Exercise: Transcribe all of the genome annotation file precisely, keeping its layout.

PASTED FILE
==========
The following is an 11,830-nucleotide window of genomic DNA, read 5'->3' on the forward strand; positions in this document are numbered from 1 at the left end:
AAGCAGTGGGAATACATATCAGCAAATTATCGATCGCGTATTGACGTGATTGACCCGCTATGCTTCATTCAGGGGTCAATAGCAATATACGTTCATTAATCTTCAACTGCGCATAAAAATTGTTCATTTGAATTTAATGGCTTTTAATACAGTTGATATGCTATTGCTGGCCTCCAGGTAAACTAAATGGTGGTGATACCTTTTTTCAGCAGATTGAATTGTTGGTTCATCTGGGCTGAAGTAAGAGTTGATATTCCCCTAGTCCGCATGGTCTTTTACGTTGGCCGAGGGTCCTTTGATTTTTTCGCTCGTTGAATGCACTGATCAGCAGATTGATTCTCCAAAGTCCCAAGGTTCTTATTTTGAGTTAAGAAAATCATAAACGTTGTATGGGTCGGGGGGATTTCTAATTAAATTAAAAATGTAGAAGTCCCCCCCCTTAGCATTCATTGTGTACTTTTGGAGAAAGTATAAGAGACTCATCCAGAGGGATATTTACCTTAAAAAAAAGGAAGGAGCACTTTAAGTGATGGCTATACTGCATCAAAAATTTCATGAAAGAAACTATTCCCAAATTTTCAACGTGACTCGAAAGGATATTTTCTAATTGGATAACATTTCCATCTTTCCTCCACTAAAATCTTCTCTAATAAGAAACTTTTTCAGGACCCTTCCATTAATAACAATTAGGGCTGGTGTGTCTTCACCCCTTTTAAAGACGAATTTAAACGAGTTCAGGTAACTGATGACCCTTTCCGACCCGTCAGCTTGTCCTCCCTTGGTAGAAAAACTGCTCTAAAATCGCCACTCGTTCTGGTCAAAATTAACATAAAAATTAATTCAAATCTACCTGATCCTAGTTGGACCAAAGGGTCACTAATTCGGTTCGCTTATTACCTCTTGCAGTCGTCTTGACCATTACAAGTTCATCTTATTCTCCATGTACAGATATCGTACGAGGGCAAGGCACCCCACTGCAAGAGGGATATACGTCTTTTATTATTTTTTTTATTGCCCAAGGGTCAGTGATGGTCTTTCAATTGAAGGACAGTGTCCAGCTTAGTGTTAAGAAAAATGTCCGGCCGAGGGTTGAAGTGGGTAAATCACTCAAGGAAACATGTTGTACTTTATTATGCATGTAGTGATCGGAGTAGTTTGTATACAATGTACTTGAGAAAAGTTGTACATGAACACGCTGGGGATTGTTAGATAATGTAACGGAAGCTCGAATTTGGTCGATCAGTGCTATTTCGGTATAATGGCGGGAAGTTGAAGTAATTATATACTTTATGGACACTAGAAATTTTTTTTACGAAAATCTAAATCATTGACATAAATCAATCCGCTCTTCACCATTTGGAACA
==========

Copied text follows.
The following is an 11,830-nucleotide window of genomic DNA, read 5'->3' on the forward strand; positions in this document are numbered from 1 at the left end:
AAGCAGTGGGAATACATATCAGCAAATTATCGATCGCGTATTGACGTGATTGACCCGCTATGCTTCATTCAGGGGTCAATAGCAATATACGTTCATTAATCTTCAACTGCGCATAAAAATTGTTCATTTGAATTTAATGGCTTTTAATACAGTTGATATGCTATTGCTGGCCTCCAGGTAAACTAAATGGTGGTGATACCTTTTTTCAGCAGATTGAATTGTTGGTTCATCTGGGCTGAAGTAAGAGTTGATATTCCCCTAGTCCGCATGGTCTTTTACGTTGGCCGAGGGTCCTTTGATTTTTTCGCTCGTTGAATGCACTGATCAGCAGATTGATTCTCCAAAGTCCCAAGGTTCTTATTTTGAGTTAAGAAAATCATAAACGTTGTATGGGTCGGGGGGATTTCTAATTAAATTAAAAATGTAGAAGTCCCCCCCCTTAGCATTCATTGTGTACTTTTGGAGAAAGTATAAGAGACTCATCCAGAGGGATATTTACCTTAAAAAAAAGGAAGGAGCACTTTAAGTGATGGCTATACTGCATCAAAAATTTCATGAAAGAAACTATTCCCAAATTTTCAACGTGACTCGAAAGGATATTTTCTAATTGGATAACATTTCCATCTTTCCTCCACTAAAATCTTCTCTAATAAGAAACTTTTTCAGGACCCTTCCATTAATAACAATTAGGGCTGGTGTGTCTTCACCCCTTTTAAAGACGAATTTAAACGAGTTCAGGTAACTGATGACCCTTTCCGACCCGTCAGCTTGTCCTCCCTTGGTAGAAAAACTGCTCTAAAATCGCCACTCGTTCTGGTCAAAATTAACATAAAAATTAATTCAAATCTACCTGATCCTAGTTGGACCAAAGGGTCACTAATTCGGTTCGCTTATTACCTCTTGCAGTCGTCTTGACCATTACAAGTTCATCTTATTCTCCATGTACAGATATCGTACGAGGGCAAGGCACCCCACTGCAAGAGGGATATACGTCTTTTATTATTTTTTTTATTGCCCAAGGGTCAGTGATGGTCTTTCAATTGAAGGACAGTGTCCAGCTTAGTGTTAAGAAAAATGTCCGGCCGAGGGTTGAAGTGGGTAAATCACTCAAGGAAACATGTTGTACTTTATTATGCATGTAGTGATCGGAGTAGTTTGTATACAATGTACTTGAGAAAAGTTGTACATGAACACGCTGGGGATTGTTAGATAATGTAACGGAAGCTCGAATTTGGTCGATCAGTGCTATTTCGGTATAATGGCGGGAAGTTGAAGTAATTATATACTTTATGGACACTAGAAATTTTTTTTACGAAAATCTAAATCATTGACATAAATCAATCCGCTCTTCACCATTTGGAACA